Figure 3.
Trial average thresholds for deaf and hearing participants for both central and peripheral conditions based on the average of the last 10 trials. Thresholds for deaf participants were significantly lower than for hearing participants in both the central and peripheral conditions.
Thresholds calculated using Weibull functions and thresholds based on the average of the last 10 trials were formally analyzed using two separate 2 × 2 repeated measures ANOVAs with the between-participants factor of “group” (hearing versus deaf) and within-participants factor of “condition” (center versus periphery). For thresholds derived from Weibull functions, a significant main effect of condition was found (F1,26 = 14.39, p = 0.001, ηp2 = 0.15) with thresholds lower in the central condition (M = 24.32, SD = 10.35) compared to the peripheral condition (M = 34.41, SD = 18.80), indicating that across groups performance was worse in the peripheral condition. A significant main effect of group was also found (F1,26 = 9.81, p = 0.004, ηp2 = 0.27) with deaf participants producing lower thresholds (M = 22.58, SD = 12.83) than hearing participants (M = 36.15, SD = 15.91), indicating that across conditions deaf participants performed better than hearing participants. Analyses also revealed a significant condition*group interaction (F1,26 = 4.42, p = 0.045, ηp2 = 0.15). Inspection of Fig. 2 suggests that this interaction is likely due to hearing subjects showing a relatively large increase in the peripheral condition thresholds compared to the central condition, while thresholds for deaf subjects appear to remain largely stable. This observation was confirmed by two independent sample t-tests comparing central versus peripheral performance for hearing and deaf groups separately, with critical alpha level Bonferroni corrected to 0.025. Results suggest a significant difference between the central (M = 28.31, SD = 9.83) and peripheral (M = 43.99, SD = 17.22) conditions for hearing subjects, with performance being significantly lower in the peripheral condition (t13 = 3.74, p = 0.002). Conversely, there was no significant difference between the central (M = 20.33, SD = 9.57) and peripheral (M = 24.83, SD = 15.47) conditions for the deaf group (t13 = 1.37, p = 0.19). These results suggest that, while the hearing group showed a significant decline in performance with stimuli presented in the periphery, the difference between performance centrally versus peripherally may have been smaller or absent for the deaf group.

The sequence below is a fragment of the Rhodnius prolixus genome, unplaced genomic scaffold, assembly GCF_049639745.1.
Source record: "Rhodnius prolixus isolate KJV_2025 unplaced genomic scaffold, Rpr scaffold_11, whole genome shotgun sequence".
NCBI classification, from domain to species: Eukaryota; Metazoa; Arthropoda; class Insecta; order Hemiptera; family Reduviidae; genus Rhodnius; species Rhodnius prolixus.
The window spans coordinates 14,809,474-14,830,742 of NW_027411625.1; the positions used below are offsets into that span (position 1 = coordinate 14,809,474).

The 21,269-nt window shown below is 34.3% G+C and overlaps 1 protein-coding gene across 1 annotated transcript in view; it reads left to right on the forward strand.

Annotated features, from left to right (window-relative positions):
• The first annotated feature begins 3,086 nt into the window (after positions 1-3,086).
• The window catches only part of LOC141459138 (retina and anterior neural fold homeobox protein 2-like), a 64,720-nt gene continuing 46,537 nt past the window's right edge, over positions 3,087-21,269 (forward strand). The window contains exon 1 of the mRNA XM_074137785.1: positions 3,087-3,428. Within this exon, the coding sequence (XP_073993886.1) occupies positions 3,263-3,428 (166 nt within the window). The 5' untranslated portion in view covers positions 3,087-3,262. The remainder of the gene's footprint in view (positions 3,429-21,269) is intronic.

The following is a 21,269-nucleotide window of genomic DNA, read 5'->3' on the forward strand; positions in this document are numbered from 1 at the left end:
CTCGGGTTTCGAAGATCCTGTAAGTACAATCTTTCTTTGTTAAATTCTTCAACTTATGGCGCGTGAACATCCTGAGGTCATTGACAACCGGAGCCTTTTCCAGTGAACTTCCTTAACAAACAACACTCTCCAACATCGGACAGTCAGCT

For thresholds calculated based on the average of the last 10 trials, a significant main effect of condition was again found (F1,26 = 17.43, p < 0.001, ηp2 = 0.4) with thresholds lower in the central condition (M = 25.02, SD = 11.57) compared to the peripheral condition (M = 36.53, SD = 19.16), indicating that across groups performance was worse in the peripheral condition. A significant main effect of group was also again found (F1,26 = 10.13, p = 0.004, ηp2 = 0.28) with deaf participants producing lower thresholds (M = 23.46, SD = 13.95) than hearing participants (M = 38.09, SD = 16.26), indicating that across conditions deaf participants performed better than hearing participants. In contrast to the preceding analyses based on thresholds derived from Weibull functions, the condition*group interaction did not reach significance (F1,26 = 0.8, p = 0.381, ηp2 = 0.03), so no follow-up t-tests were run. In this case, there was no evidence for a relative improvement in peripheral vision for the deaf subjects. Importantly, however, both analyses were consistent in indicating that the superior performance of the deaf subjects compared to hearing controls in face discrimination was maintained in the periphery.